A propane turkey fryer has a high btu out put as well. To your list I would add green pea pods. Rice flour for tempura batter. I some times use baby spinach for some stir frys I do. Enjoy your new tool
I'm not sure you want to be using a propane turkey fryer in your kitchen!
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Old 12-28-2007, 10:28 AM   #14
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Jen is right. While a propane turkey fryer burner is super hot like a restaurant wok burner, it cannot be used indoors.
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Old 12-28-2007, 01:03 PM   #15
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Maybe I'll get a turkey fryer, a case of beer and do some outdoors wokkin'
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Old 12-28-2007, 01:41 PM   #16
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Instead of just taking the advice of folks who will all have their own preferences on pantry/fridge staples, if I were you I'd go to the library or, even better, bookstore & invest in some good basic books on Asian cooking. Good ones will have lists of pantry essentials & cooking techniques, as well as a decent range of recipes to choose from & try.
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Old 12-28-2007, 02:44 PM   #17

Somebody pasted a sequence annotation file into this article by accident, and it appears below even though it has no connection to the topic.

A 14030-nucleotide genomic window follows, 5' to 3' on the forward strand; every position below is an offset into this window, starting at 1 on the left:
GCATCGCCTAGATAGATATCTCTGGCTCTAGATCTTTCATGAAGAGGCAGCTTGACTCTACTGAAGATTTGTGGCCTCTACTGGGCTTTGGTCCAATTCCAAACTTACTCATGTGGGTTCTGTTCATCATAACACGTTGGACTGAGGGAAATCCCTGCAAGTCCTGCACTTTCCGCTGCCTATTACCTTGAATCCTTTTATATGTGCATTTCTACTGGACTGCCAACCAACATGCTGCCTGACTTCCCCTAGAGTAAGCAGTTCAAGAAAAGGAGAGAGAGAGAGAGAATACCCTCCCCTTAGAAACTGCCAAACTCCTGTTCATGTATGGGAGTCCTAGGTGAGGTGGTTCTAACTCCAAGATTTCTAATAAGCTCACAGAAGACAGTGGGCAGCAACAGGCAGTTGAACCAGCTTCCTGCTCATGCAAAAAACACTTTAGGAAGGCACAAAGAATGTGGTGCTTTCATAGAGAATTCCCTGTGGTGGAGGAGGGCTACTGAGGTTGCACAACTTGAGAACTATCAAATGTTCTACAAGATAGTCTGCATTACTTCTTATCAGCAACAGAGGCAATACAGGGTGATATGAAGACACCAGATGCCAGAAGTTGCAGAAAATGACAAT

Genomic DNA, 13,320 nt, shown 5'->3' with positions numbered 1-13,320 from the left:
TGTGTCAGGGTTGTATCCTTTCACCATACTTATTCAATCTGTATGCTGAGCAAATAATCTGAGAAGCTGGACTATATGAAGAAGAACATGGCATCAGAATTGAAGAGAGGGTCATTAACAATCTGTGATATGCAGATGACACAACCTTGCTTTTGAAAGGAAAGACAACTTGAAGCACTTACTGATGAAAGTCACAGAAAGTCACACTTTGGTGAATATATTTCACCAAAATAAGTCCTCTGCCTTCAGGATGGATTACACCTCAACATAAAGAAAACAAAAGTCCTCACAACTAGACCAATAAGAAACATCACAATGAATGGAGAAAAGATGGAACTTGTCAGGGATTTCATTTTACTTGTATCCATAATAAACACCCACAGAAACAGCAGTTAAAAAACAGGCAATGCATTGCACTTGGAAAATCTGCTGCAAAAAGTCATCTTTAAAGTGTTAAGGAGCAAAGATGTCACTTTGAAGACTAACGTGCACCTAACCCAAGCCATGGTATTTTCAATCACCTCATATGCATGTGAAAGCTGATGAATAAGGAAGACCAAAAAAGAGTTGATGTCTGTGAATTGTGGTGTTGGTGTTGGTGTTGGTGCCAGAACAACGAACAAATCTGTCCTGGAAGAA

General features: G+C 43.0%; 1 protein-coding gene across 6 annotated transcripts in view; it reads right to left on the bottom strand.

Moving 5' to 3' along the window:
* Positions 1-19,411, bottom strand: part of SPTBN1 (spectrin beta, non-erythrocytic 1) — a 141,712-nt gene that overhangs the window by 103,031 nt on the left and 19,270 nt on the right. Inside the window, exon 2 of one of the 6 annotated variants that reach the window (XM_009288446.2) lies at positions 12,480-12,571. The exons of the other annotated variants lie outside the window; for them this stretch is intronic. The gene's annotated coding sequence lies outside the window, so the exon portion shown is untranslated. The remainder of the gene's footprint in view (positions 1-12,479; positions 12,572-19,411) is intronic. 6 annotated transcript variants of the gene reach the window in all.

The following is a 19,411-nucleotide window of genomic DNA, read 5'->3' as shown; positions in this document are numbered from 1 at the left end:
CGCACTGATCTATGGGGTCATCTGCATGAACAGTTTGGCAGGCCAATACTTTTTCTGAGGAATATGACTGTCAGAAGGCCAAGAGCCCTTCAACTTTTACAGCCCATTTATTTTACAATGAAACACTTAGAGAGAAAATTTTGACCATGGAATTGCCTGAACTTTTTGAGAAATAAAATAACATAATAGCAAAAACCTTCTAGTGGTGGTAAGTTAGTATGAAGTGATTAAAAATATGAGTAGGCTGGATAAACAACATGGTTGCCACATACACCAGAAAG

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Don't think anyone has mentioned this yet, but if you want to add heat and great flavor to your stir fry you might want to get some Tien Tsin, these are chinese chili peppers. These are very hot so you dont need to add too many. You can also make chili oil with them too.
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Old 12-28-2007, 05:16 PM   #18
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Quote:
Originally Posted by BreezyCooking View Post
Instead of just taking the advice of folks who will all have their own preferences on pantry/fridge staples, if I were you I'd go to the library or, even better, bookstore & invest in some good basic books on Asian cooking. Good ones will have lists of pantry essentials & cooking techniques, as well as a decent range of recipes to choose from & try.
Good point. I have access to a good library, too.
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Old 12-28-2007, 08:38 PM   #19
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Get yourself a copy of Martin Yan's Quick & Easy cookbook. It has a whole section on standard pantry items for Chinese cooking. It has some great recipes, too!
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Old 12-28-2007, 09:47 PM   #20
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This was a crappy pic of attempt #1

Sirloin (cut incorrectly and overpriced, but I wasn't in the mood to deal with bugging somebody to cut me something and I couldn't find any bigger pieces to cut myself... that's what I get, I suppose)

soy sauce, oyster sauce, sambal oelek and sugar

peppers and onions

Forgot scallions (which I cut already) and any form of garlic (was going to have to use dried... dummy forgot garlic at the store). Hopefully I'll remember these on round 2.

Thickened with arrowroot slurry (forgot cornstarch too). You'd think I'd learn to write things down.